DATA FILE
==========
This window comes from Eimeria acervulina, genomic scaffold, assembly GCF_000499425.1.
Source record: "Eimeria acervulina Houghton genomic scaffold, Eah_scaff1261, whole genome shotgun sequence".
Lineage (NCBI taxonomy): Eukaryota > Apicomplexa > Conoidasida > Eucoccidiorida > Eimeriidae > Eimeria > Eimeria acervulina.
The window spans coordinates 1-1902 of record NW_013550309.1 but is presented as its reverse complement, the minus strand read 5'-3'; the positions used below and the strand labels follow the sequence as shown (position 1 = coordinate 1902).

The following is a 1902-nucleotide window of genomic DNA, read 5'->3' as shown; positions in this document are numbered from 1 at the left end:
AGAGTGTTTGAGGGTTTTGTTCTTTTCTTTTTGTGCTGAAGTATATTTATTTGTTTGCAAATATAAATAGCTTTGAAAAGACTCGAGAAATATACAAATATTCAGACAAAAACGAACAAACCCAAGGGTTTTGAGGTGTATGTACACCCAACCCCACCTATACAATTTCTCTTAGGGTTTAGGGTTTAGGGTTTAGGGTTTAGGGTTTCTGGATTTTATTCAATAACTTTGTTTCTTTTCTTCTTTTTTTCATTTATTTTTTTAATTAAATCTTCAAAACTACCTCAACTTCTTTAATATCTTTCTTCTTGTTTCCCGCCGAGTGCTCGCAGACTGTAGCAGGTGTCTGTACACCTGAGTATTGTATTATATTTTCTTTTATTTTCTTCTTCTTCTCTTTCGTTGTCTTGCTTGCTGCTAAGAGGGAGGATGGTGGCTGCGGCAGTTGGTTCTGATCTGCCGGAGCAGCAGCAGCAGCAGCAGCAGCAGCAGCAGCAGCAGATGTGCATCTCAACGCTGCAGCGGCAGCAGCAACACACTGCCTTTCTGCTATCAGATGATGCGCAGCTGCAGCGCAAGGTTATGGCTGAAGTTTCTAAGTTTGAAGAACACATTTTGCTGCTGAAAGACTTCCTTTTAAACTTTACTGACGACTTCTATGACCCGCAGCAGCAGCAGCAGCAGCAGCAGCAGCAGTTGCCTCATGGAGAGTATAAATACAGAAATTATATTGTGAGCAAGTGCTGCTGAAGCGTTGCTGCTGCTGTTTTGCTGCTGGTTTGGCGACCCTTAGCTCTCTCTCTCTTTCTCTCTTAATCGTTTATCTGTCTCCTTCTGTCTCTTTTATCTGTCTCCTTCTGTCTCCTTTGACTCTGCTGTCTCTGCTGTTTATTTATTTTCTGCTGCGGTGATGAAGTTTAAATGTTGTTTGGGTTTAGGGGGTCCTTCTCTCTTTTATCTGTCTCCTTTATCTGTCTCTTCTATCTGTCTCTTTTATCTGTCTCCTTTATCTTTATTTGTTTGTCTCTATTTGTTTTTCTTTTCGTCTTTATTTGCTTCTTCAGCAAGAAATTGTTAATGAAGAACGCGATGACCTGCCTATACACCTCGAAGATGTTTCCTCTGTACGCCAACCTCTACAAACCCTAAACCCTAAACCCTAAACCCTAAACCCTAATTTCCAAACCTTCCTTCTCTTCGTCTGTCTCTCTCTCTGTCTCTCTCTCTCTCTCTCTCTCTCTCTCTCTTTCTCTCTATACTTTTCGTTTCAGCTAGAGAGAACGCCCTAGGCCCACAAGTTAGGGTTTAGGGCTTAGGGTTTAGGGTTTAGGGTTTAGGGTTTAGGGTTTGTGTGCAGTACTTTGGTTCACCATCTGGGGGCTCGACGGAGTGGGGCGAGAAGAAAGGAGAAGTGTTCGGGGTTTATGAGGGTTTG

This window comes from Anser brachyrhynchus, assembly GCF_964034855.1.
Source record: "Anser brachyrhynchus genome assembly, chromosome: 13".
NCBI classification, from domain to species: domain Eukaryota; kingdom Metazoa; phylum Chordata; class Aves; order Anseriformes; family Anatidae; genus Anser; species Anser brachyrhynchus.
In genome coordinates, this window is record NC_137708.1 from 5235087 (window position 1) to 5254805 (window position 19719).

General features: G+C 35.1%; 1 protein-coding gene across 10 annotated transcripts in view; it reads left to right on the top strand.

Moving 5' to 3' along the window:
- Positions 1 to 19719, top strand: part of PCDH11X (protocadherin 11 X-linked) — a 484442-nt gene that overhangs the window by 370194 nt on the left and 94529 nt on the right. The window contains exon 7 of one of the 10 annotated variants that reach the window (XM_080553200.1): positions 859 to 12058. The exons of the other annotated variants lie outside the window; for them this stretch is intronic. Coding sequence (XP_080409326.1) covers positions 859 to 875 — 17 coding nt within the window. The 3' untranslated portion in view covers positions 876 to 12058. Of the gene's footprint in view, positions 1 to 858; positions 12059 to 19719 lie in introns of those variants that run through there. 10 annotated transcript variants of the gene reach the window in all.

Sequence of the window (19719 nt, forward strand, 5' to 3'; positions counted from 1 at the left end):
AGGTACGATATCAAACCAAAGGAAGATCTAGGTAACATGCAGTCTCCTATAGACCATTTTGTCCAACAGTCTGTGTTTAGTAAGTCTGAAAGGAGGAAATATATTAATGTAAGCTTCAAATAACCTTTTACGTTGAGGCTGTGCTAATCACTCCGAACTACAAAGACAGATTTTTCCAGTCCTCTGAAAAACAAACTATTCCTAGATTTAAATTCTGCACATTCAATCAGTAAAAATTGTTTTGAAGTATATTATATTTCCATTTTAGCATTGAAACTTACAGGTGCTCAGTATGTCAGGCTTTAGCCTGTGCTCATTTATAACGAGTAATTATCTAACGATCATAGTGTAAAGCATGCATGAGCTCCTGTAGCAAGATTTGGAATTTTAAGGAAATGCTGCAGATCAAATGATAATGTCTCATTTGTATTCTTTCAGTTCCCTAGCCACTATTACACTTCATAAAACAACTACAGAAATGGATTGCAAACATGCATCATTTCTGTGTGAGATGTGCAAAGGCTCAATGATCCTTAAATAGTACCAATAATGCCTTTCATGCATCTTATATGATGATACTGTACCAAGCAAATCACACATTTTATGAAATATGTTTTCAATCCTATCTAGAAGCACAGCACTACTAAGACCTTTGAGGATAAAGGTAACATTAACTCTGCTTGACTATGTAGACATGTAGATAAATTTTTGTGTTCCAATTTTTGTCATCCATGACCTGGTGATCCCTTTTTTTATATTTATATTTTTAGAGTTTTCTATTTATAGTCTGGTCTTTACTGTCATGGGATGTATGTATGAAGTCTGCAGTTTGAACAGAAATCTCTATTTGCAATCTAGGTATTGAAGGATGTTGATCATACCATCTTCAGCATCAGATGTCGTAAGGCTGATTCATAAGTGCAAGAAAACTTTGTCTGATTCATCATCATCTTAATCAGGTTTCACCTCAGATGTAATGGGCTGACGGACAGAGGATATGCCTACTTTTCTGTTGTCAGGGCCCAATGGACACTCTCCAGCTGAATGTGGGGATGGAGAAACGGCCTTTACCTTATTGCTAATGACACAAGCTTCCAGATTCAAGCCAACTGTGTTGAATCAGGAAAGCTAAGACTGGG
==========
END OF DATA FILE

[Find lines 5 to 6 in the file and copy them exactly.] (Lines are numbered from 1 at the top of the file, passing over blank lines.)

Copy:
The following is a 1902-nucleotide window of genomic DNA, read 5'->3' as shown; positions in this document are numbered from 1 at the left end:
AGAGTGTTTGAGGGTTTTGTTCTTTTCTTTTTGTGCTGAAGTATATTTATTTGTTTGCAAATATAAATAGCTTTGAAAAGACTCGAGAAATATACAAATATTCAGACAAAAACGAACAAACCCAAGGGTTTTGAGGTGTATGTACACCCAACCCCACCTATACAATTTCTCTTAGGGTTTAGGGTTTAGGGTTTAGGGTTTAGGGTTTCTGGATTTTATTCAATAACTTTGTTTCTTTTCTTCTTTTTTTCATTTATTTTTTTAATTAAATCTTCAAAACTACCTCAACTTCTTTAATATCTTTCTTCTTGTTTCCCGCCGAGTGCTCGCAGACTGTAGCAGGTGTCTGTACACCTGAGTATTGTATTATATTTTCTTTTATTTTCTTCTTCTTCTCTTTCGTTGTCTTGCTTGCTGCTAAGAGGGAGGATGGTGGCTGCGGCAGTTGGTTCTGATCTGCCGGAGCAGCAGCAGCAGCAGCAGCAGCAGCAGCAGCAGCAGATGTGCATCTCAACGCTGCAGCGGCAGCAGCAACACACTGCCTTTCTGCTATCAGATGATGCGCAGCTGCAGCGCAAGGTTATGGCTGAAGTTTCTAAGTTTGAAGAACACATTTTGCTGCTGAAAGACTTCCTTTTAAACTTTACTGACGACTTCTATGACCCGCAGCAGCAGCAGCAGCAGCAGCAGCAGCAGTTGCCTCATGGAGAGTATAAATACAGAAATTATATTGTGAGCAAGTGCTGCTGAAGCGTTGCTGCTGCTGTTTTGCTGCTGGTTTGGCGACCCTTAGCTCTCTCTCTCTTTCTCTCTTAATCGTTTATCTGTCTCCTTCTGTCTCTTTTATCTGTCTCCTTCTGTCTCCTTTGACTCTGCTGTCTCTGCTGTTTATTTATTTTCTGCTGCGGTGATGAAGTTTAAATGTTGTTTGGGTTTAGGGGGTCCTTCTCTCTTTTATCTGTCTCCTTTATCTGTCTCTTCTATCTGTCTCTTTTATCTGTCTCCTTTATCTTTATTTGTTTGTCTCTATTTGTTTTTCTTTTCGTCTTTATTTGCTTCTTCAGCAAGAAATTGTTAATGAAGAACGCGATGACCTGCCTATACACCTCGAAGATGTTTCCTCTGTACGCCAACCTCTACAAACCCTAAACCCTAAACCCTAAACCCTAAACCCTAATTTCCAAACCTTCCTTCTCTTCGTCTGTCTCTCTCTCTGTCTCTCTCTCTCTCTCTCTCTCTCTCTCTCTTTCTCTCTATACTTTTCGTTTCAGCTAGAGAGAACGCCCTAGGCCCACAAGTTAGGGTTTAGGGCTTAGGGTTTAGGGTTTAGGGTTTAGGGTTTAGGGTTTGTGTGCAGTACTTTGGTTCACCATCTGGGGGCTCGACGGAGTGGGGCGAGAAGAAAGGAGAAGTGTTCGGGGTTTATGAGGGTTTG